Syrian survey throws up surprises
Researchers in Syria last winter found significant numbers of various endangered species of birds, as well as internationally important numbers of wintering wildfowl.
Very little is known about Syria's birdlife, but recent fieldwork has revealed some unexpected finds. In 2002 a small breeding colony of the Northern Bald Ibis Geronticus eremita (Critically Endangered), last known to have bred in the country in 1928, was found in mountains near Palmyra.
Three teams totalling 12 conservationists of six nationalities visited Syria during February 2004. Their aim was to carry out counts of winter visitors, and identify areas of significant conservation value. Much important information was derived from local people by the expedition's Syrian conservationists.
Among a total of 185 species, the expedition recorded over 3,000 Pygmy Cormorants Phalacrocorax pygmeus (Near Threatened) including 1,400 at one roost site in north Tishreen, and a total of 60 White-headed Ducks Oxyura leucocephala (Endangered) at three different sites. Several flocks of Ferruginous Ducks Aythya nyroca (Near Threatened) numbered in their hundreds, with lesser numbers on small oxbow lakes. In total, the researchers counted more than 400,000 waterbirds.
The rarest globally threatened bird to be recorded was the Sociable Lapwing Vanellus gregarius. This Critically Endangered wader was recorded at widely distant parts of the country, leading the team to speculate that internationally significant numbers may winter in Syria. One was seen at Lake of Homs, four over Talila Reserve, and three on agricultural land west of Tal Brak, north-eastern Syria.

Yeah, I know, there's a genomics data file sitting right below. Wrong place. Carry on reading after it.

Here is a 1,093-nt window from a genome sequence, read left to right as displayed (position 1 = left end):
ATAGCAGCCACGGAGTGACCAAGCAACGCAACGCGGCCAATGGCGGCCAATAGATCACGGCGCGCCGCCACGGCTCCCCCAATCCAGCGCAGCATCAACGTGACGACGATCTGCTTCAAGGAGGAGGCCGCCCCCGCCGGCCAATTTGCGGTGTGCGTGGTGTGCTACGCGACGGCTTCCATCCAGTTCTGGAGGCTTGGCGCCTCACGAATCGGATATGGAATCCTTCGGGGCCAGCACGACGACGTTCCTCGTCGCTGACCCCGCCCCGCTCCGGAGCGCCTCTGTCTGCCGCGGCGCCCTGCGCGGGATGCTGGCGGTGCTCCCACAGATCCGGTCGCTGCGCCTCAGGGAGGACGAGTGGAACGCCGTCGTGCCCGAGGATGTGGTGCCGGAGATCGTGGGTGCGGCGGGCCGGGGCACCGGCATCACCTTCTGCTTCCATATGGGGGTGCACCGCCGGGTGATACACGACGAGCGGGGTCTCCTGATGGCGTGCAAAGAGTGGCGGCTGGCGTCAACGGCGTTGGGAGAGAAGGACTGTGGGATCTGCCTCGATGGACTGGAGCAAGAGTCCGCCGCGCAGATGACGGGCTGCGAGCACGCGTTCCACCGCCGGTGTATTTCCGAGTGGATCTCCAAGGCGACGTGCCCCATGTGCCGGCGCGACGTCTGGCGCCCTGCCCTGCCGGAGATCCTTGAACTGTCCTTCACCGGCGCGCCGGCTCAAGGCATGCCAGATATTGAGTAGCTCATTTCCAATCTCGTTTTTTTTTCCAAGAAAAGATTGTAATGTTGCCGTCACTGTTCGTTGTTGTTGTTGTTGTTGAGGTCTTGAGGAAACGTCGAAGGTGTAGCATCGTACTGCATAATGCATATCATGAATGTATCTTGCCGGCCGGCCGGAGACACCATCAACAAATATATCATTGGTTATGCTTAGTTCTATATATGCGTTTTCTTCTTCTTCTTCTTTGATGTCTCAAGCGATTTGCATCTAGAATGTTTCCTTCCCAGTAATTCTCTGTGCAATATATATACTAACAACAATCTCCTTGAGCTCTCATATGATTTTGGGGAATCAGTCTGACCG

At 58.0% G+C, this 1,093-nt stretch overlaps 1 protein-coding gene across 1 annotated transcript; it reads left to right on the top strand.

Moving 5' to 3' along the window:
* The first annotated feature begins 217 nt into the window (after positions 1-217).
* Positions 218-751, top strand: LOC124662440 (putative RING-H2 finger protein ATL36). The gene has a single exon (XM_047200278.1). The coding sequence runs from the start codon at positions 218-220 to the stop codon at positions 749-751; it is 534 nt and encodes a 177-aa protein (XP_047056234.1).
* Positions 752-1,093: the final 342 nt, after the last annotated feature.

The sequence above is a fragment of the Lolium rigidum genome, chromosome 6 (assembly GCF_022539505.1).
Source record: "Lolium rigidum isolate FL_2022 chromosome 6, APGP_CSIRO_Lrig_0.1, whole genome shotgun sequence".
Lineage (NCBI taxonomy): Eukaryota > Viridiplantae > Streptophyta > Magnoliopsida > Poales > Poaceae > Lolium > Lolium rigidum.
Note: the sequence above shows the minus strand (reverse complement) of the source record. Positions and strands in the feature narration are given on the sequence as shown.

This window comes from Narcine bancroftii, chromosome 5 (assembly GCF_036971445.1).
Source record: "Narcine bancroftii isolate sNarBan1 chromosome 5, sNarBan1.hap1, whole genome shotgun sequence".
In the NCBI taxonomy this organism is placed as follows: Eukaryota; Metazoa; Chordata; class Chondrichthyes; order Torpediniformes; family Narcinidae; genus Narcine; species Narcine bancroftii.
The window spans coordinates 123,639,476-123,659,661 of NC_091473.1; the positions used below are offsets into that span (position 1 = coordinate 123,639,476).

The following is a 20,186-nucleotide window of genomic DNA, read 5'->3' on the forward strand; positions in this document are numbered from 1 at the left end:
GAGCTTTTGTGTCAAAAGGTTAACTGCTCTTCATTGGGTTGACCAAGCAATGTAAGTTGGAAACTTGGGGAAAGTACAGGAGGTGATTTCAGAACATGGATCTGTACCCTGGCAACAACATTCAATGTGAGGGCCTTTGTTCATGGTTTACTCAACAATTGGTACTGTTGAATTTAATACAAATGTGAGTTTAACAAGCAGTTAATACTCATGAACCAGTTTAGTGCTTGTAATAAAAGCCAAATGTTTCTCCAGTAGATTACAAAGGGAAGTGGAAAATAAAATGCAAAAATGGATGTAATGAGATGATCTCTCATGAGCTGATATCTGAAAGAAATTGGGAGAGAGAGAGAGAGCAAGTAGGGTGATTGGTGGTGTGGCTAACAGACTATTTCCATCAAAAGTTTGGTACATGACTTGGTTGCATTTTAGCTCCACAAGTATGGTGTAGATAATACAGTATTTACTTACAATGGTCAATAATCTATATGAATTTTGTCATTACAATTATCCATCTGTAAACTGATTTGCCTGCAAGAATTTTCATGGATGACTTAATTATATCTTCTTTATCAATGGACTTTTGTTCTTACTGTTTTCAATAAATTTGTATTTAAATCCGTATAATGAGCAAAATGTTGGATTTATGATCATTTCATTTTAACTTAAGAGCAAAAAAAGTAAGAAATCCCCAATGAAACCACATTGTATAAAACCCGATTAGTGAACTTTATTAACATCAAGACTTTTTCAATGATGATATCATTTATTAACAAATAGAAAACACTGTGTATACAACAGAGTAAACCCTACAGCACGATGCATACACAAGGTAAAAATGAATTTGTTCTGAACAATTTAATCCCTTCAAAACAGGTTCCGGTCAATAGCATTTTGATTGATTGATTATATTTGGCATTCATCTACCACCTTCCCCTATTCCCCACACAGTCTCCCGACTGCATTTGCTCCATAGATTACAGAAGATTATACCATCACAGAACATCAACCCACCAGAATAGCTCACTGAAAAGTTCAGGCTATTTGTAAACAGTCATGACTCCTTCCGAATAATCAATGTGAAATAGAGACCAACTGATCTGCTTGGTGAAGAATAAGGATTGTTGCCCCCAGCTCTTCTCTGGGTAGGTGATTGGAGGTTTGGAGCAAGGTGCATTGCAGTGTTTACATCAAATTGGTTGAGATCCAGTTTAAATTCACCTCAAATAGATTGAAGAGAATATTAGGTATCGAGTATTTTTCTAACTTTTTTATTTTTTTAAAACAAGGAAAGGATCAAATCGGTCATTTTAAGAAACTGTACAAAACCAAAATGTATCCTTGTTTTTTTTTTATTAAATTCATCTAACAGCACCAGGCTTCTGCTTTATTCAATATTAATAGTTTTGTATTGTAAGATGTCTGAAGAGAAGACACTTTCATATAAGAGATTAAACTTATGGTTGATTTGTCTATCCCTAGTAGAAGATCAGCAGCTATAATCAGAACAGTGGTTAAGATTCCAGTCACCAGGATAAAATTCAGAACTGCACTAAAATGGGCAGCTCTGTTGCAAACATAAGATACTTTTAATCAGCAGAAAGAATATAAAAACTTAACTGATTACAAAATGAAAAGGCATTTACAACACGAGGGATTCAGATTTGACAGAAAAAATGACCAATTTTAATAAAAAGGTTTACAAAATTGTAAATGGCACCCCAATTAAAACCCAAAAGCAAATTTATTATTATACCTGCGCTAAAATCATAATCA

The Syrian population of Iraq Babbler Turdoides altirostris, first found in the country in 2001, was believed to be small and restricted in range. But the expedition revealed that the bird occurs all along the Syrian Euphrates, with good numbers in the reedbeds along the lower part of the river. It was even found away from the Euphrates basin, on the shores of Sabkhat al-Jabbul.
"The range extension of the Iraq Babbler might be explained by a recent population increase, but may be because the species has been largely overlooked in the past." —Tobias Roth, Expedition member
Another important objective of the expedition was to pass on techniques and tools, including optical equipment, fieldguides and the use of GPS (Global Positioning System), to the Syrian conservationists who accompanied the teams.
The expedition was supported by BirdLife International, the Dutch Van Tienhoven Foundation and the Ornithological Society of Middle East OSME), and was led by David Murdoch.